STATISTICS IN the latest Ohio Valley Medical Center "Deliverable Community Health Needs Assessment" note that both Ohio and West Virginia are rated in the top five highest states for mental illness for populations 18 years and older, higher than the national averages in both "any mental illness" and "serious mental illness." At OVMC in 2010, more than 25 percent of the inpatient discharges were psychiatric patients.
More grim statistics from the Ohio Suicide Prevention Foundation state that the number of Ohio suicides doubled the number of homicides in 2010 and even surpassed the number of automobile accident deaths. Suicide is the leading cause of death in the 10 to 64 age bracket and the second highest cause of death for Ohioans ages 15 to 34.
Six Ohio counties in this region have the highest reported rates of suicide in the state-Belmont, Harrison, Jefferson, Monroe, Guernsey and Muskingum-according to a report from the OSPF. The agencies have identified several factors contributing to these high rates of mental illness and suicide.
Over the last decade, there has been an increase in unemployment and, subsequently, in residents living at or below poverty levels. During this period, suicide rates increased 27 percent.
While the OVMC assessment points out the influx of gas and oil industry jobs, it adds that most of the higher paying jobs are held by out of state workers. Local job increases have been mainly in lower paying retail and service venues. This, they say, contributes to the uninsured and under-insured populations that have not been able to afford health care and insurance.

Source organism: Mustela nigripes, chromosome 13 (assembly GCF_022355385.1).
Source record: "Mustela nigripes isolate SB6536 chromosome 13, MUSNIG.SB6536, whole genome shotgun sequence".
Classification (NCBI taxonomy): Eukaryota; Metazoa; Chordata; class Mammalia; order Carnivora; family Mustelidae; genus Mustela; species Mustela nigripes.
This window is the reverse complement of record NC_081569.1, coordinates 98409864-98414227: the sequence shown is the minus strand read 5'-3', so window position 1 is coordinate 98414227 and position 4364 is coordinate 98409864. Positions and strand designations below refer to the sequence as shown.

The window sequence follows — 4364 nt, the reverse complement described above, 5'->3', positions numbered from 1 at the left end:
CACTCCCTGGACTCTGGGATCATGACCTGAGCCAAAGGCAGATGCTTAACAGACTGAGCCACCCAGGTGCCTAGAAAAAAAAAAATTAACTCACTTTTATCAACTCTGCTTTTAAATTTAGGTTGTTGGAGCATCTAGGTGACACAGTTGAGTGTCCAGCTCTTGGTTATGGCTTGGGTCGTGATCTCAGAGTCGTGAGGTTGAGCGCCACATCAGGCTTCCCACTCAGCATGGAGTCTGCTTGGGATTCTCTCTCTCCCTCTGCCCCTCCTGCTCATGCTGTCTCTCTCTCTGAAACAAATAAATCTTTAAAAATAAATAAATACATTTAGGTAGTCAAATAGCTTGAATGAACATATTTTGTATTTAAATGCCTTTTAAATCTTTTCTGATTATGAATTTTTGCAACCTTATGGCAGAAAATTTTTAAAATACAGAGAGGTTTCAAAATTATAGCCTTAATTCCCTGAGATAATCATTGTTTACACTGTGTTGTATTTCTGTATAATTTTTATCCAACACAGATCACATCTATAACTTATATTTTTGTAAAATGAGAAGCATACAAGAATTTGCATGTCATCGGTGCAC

OVMC even noted that exercise venues like trails, parks and community centers are lacking. Exercise has been proven to relieve stress and release endorphins ("feel good" substances in the brain.) They have also identified this region as having a shortage in psychiatric care providers to service the growing needs.
What else keeps people from seeking help with issues like anxiety and depression? Linda Pickenpaugh, executive director of the Mental Health and Recovery Board, believes people who need services are still fighting the stigma and perceptions that society has put on these treatable illnesses.
She says that the demand for help is increasing even as agencies like the MHRB face funding cuts. The MHRB distributes federal, state and local funds to service providers in Belmont, Harrison and Monroe counties. In Fiscal Year 2012, 84 percent of MHRB's $8.5 million in revenue was allocated to mental health services.
In addition, Pickenpaugh notes that serious mental health issues are beginning to manifest at younger ages, now in grade schools. Conduct disorders such as bullying, ADHD, fighting, stealing and defiant behavior are on the increase. On the other side of these disorders lie the victims who may in turn develop depression and anxiety disorders, or even commit suicide.
While hospitals and agencies can identify problems and possible causes, the public's recognizing and accepting that many common mental illnesses are treatable-like treating high blood pressure or diabetes-could benefit the region's overall health.
Valenti can be reached at gvalenti@timesleaderonline .com.